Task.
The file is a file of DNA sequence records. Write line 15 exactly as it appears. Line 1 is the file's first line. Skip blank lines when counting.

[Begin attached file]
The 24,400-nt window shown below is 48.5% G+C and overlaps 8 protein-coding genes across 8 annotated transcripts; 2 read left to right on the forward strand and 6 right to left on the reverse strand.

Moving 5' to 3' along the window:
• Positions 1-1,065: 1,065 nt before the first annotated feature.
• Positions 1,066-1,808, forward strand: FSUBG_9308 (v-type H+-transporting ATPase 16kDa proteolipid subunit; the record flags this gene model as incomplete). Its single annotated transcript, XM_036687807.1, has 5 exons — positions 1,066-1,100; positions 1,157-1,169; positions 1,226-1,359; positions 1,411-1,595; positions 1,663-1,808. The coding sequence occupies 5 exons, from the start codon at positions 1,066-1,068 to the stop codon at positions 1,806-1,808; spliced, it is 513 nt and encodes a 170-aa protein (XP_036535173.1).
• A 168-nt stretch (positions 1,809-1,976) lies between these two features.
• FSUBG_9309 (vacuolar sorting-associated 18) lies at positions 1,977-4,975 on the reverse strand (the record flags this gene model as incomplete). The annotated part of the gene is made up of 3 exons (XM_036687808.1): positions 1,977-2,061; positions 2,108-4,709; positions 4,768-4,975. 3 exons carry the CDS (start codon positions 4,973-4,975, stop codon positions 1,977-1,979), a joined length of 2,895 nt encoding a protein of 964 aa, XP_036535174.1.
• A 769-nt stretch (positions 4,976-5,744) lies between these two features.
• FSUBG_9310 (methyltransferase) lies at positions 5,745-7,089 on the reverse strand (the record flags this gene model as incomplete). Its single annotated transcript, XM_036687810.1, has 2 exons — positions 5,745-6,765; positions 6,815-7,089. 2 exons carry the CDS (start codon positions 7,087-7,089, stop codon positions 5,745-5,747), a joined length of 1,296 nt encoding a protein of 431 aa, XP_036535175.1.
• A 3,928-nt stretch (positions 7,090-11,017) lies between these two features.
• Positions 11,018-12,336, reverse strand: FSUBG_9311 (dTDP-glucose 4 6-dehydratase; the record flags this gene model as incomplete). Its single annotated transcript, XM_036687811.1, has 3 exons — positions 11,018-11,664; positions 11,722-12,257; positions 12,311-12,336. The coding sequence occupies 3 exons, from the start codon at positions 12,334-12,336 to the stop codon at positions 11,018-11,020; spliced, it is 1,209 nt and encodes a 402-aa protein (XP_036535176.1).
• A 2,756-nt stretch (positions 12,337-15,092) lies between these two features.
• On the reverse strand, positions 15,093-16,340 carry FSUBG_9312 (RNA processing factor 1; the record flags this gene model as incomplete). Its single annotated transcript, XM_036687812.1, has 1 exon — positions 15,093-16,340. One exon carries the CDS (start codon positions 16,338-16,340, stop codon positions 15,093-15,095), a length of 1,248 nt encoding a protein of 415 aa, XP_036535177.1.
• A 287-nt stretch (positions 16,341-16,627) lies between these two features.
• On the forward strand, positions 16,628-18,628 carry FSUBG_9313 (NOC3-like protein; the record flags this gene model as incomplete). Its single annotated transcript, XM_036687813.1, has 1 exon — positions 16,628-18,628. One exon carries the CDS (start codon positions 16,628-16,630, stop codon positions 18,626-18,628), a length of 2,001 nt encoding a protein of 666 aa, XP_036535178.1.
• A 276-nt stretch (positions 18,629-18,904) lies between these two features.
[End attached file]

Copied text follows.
• A 276-nt stretch (positions 18,629-18,904) lies between these two features.